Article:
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Thursday, December 19, 2013

Single Ended Output Transformer

Single Ended Output Transformer 

In SET, often users are complaining about the lack of bass. The single ended output transformer frequency response is part of the biggest contributor to that due to the way the single ended output transformer design requires it to be – air gap.

The air gap is to address the DC current present on the transformer in order not to saturate the core. That also makes the primary inductance of the transformer lower than those without an air gap. The primary inductance will determine how good the bass response is for a particular amplifier.

     f = Z/(2*Pi*L) @ 3dB

·        f = freq
·        Z = impedance
·        L = primary inductance

Take for example we want to find out the single ended output transformer frequency response for 2A3 (low frequency f -3dB). Let’s take one famous output transformer LL1623 as example.

For LL1623@90mA, the primary inductance is 30H.

               F -3dB = 3000 / (2 * 3.142 * 30) = 15Hz

For LL9202 @50mA used for 801A single ended amplifier, the primary inductance is 100H.

               F -3dB = 11000 / 2 * 3.142 * 100) = 17Hz

For -1dB, the Z needs a multiplier of 2, and for -0.5dB, Z needs multiplier of 2.76.  
f = 2Z/(2*Pi*L) @ 1dB
f = 4Z/(2*Pi*L) @ 0.5dB
Impressive! So now you have one more trick up your sleeve what to do when you purchase single ended output transformers. Normally, the manufacturers will state the primary inductance. With that, you’d be able to calculate the bass response. If you’ve the equipment, measure it yourself to get the REAL data instead of paper data. 

If they don’t even publish that or can’t even provide that, then don’t even bother to measure it and don’t even bother to buy it. LOL!

Since we talk about high impedance output transformer here, there’s one thing that I’d like to bring up is the design of such transformers. It is not easy to design high impedance output transformer due to the winding difficulties to have ~11k Ohm on the primary. The number of turns, the winding stray capacitance, the inductance needed, and the impedance at high frequency versus low frequency, and etc are all working against each other. One needs to balance the low and high frequency response and therefore there will always be compromise.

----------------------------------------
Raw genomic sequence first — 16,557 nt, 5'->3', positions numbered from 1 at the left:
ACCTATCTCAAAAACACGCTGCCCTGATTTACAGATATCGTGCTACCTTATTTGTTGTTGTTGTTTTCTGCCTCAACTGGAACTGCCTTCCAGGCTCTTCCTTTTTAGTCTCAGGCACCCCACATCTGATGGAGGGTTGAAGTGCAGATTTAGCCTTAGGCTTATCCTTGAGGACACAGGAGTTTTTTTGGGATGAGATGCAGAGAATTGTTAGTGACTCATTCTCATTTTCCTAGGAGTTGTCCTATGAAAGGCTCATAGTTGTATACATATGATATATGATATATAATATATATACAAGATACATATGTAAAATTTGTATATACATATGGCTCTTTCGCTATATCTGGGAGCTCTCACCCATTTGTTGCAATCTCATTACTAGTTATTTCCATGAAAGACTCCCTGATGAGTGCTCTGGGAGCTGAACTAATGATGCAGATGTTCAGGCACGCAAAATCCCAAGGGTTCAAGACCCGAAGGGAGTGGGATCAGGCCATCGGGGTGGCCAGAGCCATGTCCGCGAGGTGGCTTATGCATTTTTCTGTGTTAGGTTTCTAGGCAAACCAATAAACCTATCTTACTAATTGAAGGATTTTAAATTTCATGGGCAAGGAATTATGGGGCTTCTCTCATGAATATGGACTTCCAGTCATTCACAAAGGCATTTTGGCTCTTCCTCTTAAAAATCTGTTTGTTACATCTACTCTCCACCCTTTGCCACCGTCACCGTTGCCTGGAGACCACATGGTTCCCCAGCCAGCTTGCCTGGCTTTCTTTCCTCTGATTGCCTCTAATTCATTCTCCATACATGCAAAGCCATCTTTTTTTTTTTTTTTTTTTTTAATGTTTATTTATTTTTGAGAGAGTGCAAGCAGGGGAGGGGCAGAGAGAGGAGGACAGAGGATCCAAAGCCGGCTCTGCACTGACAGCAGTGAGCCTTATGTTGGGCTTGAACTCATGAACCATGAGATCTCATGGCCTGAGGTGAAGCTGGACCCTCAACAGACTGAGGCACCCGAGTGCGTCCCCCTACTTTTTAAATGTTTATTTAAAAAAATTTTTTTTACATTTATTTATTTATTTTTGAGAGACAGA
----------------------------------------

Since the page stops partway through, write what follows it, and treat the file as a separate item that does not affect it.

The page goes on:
Just how hard is it to wind high impedance output transformer? Take 10k Ohm:8 Ohm as example. The turns ration is about 36:1. When there is 1 Ohm change on the secondary, there will be 36 Ohm change in the primary. Imagine that this is a high power output transformer (211/845 usually uses this), the secondary wires will be thick to accommodate the current and the primary will be thin to have such high impedance. So, it is very hard to control the impedance changes over such a range.

Take for example, at 100 Hz, the impedance will be 2 x 3.142 x 100 x L = 10,000. L will be 15H.

When it goes to 10,000 Hz, the impedance kept constant, L = 1H.

When it goes to 20Hz, the impedance kept constant, L = 79H.

How easy is it to wind such a transformer with such a big inductance change? 

The hard part about tuning audio output transformer frequency response is the low frequency. You need to have enough inductance to have good low frequency response, but that will require more wires, more windings and that causes high frequency response to drop. We have not taken phase difference into consideration yet, where it will impact the resultant sound.

We need to ensure the phase difference is low and consistent across audio frequency spectrum. We try to have the low frequency phase difference at <20 deg @ 5Hz and <15 deg @ 20Hz. That will give you very solid extended bass. For phase difference above that until 50kHz or more, it should be flat and very low. When both are met, you will get an output transformer frequency response that will satisfy your taste buds. 

If you have a high impedance output transformer, give it a measure and see how big the impedance changes over the audible frequency spectrum. I will give it a try with the one I have, from a famous brand, but I cannot publish the data. So, you can go figure it yourself! 

J&K Audio Design

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